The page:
Single Pass Stereo provides performance improvements by allowing all of the data for a frame to be sent to the graphics card once, after which it can use that same data to draw both the left and the right eye in sequence, without us having to send the data for the two eyes separately.
You can try out Single Pass Stereo on Pascal generation NVidia cards - this only requires one GPU and as an example of its benefit, it can improve the performance in the Visionary Render start-up environment by approx. 25%.
Parallel Rendering provides further improvement when using two cards, by allowing us to send all of the draw instructions to both cards at the same time, allowing them to draw the left and the right eye in parallel.
How could this benefit a scene?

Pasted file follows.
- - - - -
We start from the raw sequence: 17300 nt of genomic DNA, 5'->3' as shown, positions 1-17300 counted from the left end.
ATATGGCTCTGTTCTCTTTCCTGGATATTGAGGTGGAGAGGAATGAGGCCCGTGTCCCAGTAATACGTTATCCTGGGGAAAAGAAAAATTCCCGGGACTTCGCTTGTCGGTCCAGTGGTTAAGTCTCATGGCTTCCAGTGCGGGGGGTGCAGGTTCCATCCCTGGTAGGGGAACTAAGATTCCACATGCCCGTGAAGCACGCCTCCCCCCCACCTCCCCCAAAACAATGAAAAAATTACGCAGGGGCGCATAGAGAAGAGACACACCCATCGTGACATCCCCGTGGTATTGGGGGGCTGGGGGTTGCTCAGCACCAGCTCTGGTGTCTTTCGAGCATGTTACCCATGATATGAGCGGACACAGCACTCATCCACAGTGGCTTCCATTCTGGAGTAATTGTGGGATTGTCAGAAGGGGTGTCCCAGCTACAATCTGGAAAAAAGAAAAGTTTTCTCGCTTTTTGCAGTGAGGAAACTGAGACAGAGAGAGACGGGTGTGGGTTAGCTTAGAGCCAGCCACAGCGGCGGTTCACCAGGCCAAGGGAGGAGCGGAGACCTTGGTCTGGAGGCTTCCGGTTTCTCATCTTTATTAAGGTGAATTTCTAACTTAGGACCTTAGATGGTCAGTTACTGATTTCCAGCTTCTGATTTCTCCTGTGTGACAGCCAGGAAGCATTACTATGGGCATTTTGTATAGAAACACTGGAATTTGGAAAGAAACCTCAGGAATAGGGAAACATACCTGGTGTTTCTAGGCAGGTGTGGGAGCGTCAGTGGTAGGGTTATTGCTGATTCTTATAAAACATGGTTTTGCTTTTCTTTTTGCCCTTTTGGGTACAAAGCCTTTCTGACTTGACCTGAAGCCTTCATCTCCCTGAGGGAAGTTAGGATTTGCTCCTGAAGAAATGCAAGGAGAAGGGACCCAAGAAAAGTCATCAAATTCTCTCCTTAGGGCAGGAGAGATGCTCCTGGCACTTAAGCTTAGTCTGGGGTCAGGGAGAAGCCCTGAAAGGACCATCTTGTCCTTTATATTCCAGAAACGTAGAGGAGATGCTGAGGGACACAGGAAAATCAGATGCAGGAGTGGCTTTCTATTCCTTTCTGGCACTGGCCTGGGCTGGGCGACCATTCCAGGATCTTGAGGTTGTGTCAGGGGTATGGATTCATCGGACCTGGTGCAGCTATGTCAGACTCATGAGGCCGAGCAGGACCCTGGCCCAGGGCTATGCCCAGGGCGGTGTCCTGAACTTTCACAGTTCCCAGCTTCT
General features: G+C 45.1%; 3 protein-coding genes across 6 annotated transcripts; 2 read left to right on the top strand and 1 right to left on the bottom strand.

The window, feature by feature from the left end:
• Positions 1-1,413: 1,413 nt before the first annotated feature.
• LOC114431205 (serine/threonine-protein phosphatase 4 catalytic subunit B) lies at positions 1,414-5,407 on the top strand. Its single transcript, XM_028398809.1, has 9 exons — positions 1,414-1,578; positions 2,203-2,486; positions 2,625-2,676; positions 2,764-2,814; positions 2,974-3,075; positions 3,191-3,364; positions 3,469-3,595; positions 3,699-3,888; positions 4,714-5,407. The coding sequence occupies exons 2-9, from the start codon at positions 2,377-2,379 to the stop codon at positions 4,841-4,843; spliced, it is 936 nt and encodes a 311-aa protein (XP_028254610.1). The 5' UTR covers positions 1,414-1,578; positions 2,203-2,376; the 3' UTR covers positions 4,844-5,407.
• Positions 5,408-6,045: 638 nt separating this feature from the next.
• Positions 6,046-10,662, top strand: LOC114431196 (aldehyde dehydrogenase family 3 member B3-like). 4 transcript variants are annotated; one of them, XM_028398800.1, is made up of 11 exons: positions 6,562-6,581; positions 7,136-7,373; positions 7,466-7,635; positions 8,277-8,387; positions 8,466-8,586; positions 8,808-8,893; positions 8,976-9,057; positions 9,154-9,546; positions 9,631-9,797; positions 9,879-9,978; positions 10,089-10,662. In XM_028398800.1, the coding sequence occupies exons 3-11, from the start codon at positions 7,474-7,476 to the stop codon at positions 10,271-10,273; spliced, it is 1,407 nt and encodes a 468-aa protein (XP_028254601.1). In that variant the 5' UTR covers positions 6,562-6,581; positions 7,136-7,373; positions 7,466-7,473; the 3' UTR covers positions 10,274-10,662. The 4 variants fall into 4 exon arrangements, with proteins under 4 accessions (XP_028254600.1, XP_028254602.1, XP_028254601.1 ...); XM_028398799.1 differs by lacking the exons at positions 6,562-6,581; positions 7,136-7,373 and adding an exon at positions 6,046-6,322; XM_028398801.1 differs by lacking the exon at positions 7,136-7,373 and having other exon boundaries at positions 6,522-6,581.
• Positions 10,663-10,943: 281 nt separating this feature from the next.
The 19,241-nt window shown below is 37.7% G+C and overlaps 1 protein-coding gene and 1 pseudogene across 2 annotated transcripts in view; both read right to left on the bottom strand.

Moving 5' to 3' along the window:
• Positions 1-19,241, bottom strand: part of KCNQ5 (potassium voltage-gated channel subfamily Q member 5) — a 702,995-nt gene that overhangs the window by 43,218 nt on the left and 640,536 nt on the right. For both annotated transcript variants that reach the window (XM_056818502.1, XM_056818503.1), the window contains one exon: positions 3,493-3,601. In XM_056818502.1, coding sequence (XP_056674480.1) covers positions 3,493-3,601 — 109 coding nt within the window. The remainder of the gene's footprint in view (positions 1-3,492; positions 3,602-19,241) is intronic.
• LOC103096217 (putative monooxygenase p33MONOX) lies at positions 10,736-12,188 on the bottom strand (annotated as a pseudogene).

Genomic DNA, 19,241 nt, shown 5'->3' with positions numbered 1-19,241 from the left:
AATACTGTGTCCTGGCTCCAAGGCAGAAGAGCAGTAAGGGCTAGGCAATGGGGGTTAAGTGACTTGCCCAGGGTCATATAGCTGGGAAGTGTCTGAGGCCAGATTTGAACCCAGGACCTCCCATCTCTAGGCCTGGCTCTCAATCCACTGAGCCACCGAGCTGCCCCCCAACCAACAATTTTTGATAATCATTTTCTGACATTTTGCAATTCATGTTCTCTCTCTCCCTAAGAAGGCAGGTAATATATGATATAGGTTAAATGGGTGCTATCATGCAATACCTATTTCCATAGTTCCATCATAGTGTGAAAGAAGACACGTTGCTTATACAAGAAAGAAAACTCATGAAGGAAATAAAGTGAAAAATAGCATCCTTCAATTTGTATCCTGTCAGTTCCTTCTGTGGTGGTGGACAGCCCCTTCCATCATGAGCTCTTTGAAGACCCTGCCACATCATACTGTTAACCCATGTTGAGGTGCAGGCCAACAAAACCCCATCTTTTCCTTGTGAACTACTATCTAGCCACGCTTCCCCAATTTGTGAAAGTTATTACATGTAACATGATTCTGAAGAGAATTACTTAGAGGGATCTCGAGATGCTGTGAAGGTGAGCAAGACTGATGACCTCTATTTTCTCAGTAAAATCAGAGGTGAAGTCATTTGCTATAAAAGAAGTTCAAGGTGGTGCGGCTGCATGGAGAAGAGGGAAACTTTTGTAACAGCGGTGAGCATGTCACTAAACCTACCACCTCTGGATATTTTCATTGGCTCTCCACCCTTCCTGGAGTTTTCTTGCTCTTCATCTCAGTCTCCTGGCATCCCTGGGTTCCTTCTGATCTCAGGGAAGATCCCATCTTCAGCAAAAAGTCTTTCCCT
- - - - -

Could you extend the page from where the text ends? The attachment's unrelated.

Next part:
To understand whether these would benefit a scene it helps to consider whether the scene is "cull-bound" or "draw-bound".
Cull-bound scenes are scenes with very complicated tree structures but not necessarily a lot of visible geometry - the bottleneck for these scenes is on the CPU, where we decide which parts of the scene are visible and need to be sent to the GPU.
Draw-bound scenes are scenes with less complicated tree structures but a lot of visible geometry - the bottleneck for these scenes is the GPU, where it has to perform significant work to draw the data we send to it.
You can see the time we spend in cull vs draw for any given view by using the Diagnostics window
Single Pass Stereo and Parallel Rendering have the most effect on draw-bound scenes. As you can see in my screenshot above, the thing I am looking at can be considered draw-bound, because the time spent drawing is significantly more than the time spent in the cull.
The state of these settings is enabled by default, if supported by the hardware.